| Ander Nieuws week 44 / nieuwe oorlog 2007 |
October 25, 2007
By Dan Eggen
The FBI interviewer allegedly gave Abdallah Higazy a choice: Admit to having a special pilot's radio in a hotel room near the World Trade Center on Sept. 11, 2001, or the security service in his native Egypt would give his family "hell." Higazy responded by confessing to a crime he didn't commit.
"I knew I couldn't prove my innocence, and I knew my family was in danger," Higazy said later. "... If I say this device is mine, I'm screwed and my family is going to be safe. If I say this device is not mine, I'm screwed and my family's in danger. And Agent [Michael] Templeton made it quite clear that 'cooperate' had to mean saying something else other than this device is not mine."
The new details about the FBI's allegedly aggressive tactics in the Higazy case were included in a ruling briefly issued last week by the U.S. Court of Appeals for the 2nd Circuit, which reinstated a civil lawsuit brought by Higazy against the FBI and Templeton. In an unusual move, however, the appeals court withdrew the first opinion within minutes on Thursday and issued a second opinion Friday, with the details of Higazy's allegations removed.
"This opinion has been redacted because portions of the record are under seal," the new ruling reads. "For the purposes of the summary judgment motion, Templeton did not contest that Higazy's statements were coerced." Such redactions are imperfect in the Web age, and the original document remains accessible through links on sites and blogs devoted to appellate-court and legal issues.
Higazy was jailed for a month as a suspected accomplice to the World Trade Center attack, until a pilot showed up and asked for his radio back. The fresh details about his interrogation in December 2001 illustrate how an innocent man can be persuaded to confess to a crime that he did not commit, and the lengths to which the FBI was willing to go in its terrorism-related investigations after the Sept. 11 attacks.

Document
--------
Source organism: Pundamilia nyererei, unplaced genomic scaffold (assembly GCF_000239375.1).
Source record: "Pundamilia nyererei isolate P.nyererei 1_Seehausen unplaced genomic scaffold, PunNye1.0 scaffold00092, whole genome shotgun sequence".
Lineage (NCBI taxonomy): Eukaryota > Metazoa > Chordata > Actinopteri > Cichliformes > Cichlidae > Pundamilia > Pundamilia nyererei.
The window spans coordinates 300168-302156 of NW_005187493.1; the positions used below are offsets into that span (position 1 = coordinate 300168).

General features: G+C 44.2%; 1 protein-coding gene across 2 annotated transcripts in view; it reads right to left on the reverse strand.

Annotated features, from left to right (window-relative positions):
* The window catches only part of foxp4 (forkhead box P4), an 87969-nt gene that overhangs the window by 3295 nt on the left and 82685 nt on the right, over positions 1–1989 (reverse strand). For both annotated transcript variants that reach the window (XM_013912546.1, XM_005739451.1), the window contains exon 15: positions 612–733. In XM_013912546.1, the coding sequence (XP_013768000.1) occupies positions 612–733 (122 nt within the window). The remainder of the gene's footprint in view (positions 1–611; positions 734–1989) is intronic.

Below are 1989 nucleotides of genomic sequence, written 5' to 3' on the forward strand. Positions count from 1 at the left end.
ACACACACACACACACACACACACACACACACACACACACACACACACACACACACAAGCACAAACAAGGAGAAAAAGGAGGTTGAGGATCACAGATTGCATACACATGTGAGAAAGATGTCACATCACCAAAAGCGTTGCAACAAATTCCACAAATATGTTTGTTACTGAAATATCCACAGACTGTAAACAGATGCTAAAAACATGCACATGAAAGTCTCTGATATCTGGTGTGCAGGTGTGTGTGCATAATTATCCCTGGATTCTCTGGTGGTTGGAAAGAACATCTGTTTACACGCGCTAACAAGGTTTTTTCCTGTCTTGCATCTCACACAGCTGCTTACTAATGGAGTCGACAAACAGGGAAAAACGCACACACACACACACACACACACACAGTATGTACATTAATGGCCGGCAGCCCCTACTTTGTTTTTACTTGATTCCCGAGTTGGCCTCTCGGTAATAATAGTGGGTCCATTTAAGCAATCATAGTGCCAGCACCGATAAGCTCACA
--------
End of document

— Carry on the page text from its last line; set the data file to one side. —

Experts and officials have argued for the past six years about the limits of interrogation techniques and the reliability of what detainees say when they are questioned aggressively. To Higazy's attorneys and other lawyers who work on terrorism-detainee matters, his experience provides some answers.
"What would it take for an entirely innocent person to confess to participation in one of the most egregious crimes in U.S. history?" asked lawyer Jonathan Abady. "People don't do that voluntarily. . . . It's clear that there was significant coercion brought to bear here."
The Justice Department declined to comment on the case yesterday. A Justice official who asked not to be identified discussing an ongoing case said the FBI has not conceded that Higazy's allegations are true but agreed to proceed as if they were valid in order to argue the legal issues in the case.
The appellate court did not rule on the veracity of Higazy's allegations but concluded that Templeton lacked qualified immunity shielding him from the civil lawsuit.
Higazy, the son of a former Egyptian diplomat who lived for a time in Virginia with his family, arrived in New York from Cairo in August 2001 to study engineering at Polytechnic University in Brooklyn. He was sponsored by the U.S. Agency for International Development and the Institute for International Education, which arranged for him to stay at the Millenium Hilton Hotel, across the street from the World Trade Center in Lower Manhattan, court records show.
Higazy was evacuated along with other residents on Sept. 11, after the second plane hit the twin towers. He was carrying $100 in cash and his wallet.